তোলে হিল্লোল।

প্ৰথম বৰ্ষাৰ পৰশৰ
শুকান মাটিৰ গোন্ধ,
উটি ভাহি
মিলি যায় যেতিয়া
প্ৰেয়সীৰ দেহৰ পৰা
জিৰজিৰ কৰি সৰিপৰা
পিৰিতিৰ মধুৰ সুগন্ধত,
উৰি আহে বতাহত
উৰ্বৰ সপোন;
চৌদিশে আনন্দৰ ঢল।

প্ৰণবেন্দ্ৰ শৰ্মা জুলাই ৩০,২০২২
চান হ’জে কালিফোৰ্ণিয়া

Don’t Say Love You / নক’বা ভাল পাওঁ বুলি

A poem I wrote today and translated to my mother tongue Axomiya (Assamese)

Hush, don’t say the word,
Love you,
There lies the end;
In forplay of courtship
exuberant eruption,
Intimacy signals the end,
Curtain falls.

In preparation
lies the beauty of
In fulfillment,

On the altar of
greater good,
Self immolation,
Proudly we wear the
badge of satisfaction;
Lonely amidst
sea of appreciation,
In silence
we seek
Salvation .

নকবা ভাল পাওঁ বুলি,
সেয়াযে প্ৰেমৰ শেষ পৰিণতি,
শৃঙ্গাৰত সৃষ্টিৰ জ্বালামুখী লাভা,
সঙ্গমত পতনৰ আগজাননী;
যৱনিকা পতন।

প্ৰস্তুতিত মাধুৰ্য্য সৃষ্টিৰ
প্ৰাপ্তিত অৱসাদ ।

সমুহীয়া সুখৰ বেদীত
চেতনাৰ দি বলিদান,
সন্তুষ্টিৰ প্ৰতীক
গৰ্বেৰে কৰোঁ পৰিধান;
প্ৰশংসাৰ সাগৰত নিঃসঙ্গ,
নীৰৱতাত বিচাৰোঁ পৰিত্ৰাণ।

A Beautiful House

The story below was published in the 2022 edition of Luitor Pora Mississippi ( From Luit to Mississippi), Annual Magazine of Assam Sahitya Sabha North Anerica.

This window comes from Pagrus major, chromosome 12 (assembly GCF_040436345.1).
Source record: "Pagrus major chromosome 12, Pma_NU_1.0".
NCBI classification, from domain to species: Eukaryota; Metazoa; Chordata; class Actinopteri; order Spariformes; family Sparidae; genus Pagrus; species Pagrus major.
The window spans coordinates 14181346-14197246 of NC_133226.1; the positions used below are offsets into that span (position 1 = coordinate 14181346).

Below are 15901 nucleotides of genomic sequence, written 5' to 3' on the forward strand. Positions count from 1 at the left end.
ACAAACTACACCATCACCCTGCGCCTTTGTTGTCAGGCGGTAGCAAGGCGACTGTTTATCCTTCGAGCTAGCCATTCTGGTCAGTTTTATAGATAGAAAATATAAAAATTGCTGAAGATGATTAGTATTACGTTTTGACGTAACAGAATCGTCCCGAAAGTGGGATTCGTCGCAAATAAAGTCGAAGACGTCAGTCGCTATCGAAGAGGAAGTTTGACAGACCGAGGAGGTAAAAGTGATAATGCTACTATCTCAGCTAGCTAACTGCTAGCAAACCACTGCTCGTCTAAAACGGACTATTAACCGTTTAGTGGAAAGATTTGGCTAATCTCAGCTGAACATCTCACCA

A Beautiful House

The last nail was hammered in, the taut wire was strung across the nails and the huge, framed photo hung with utmost care on the wall. It was a photo of a large sunlit house on a hill fronted by a garden and a river flowing languidly below. The sad eyes of Dr. Talukdar glanced once over the hung photo and then closed again. No one in the room could tell if it was a glance of approval or acceptance of the fact that the deed was done

It had been a long journey for Prabal from the muddy fields of his ancestral village to the metropolitan capital city of the state. All throughout the monsoon season the village would be under water. Houses built on stilts to avoid being under water existed precariously, never ever sure if they would survive the next storm. Major mode of transportation during the recurring annual floods was country boats. The local village school situated on higher grounds would survive the calamity but on more occasions then one would be a shelter for domestic animals than students. Prabal knew from his earliest childhood that his ticket from that wretched existence was education. So rare were the days when he would miss classes even on stormy days. Early on he became an expert swimmer to navigate the waters around his house. His parents were worried that someday he would be swept away by flood waters but such was his dedication that if his father or older brothers refused to row the boat to take him to school he would swim to school. Sometimes he would arrive in school only to find that he was the only one present, even teachers did not dare to come to school on those days. People used to call him crazy and call him names behind his back. But young Prabal was not to be deterred. His single minded pursuit paid dividends and Prabal passed his primary school finals with flowing colors securing a scholarship for obtaining the first position in the district.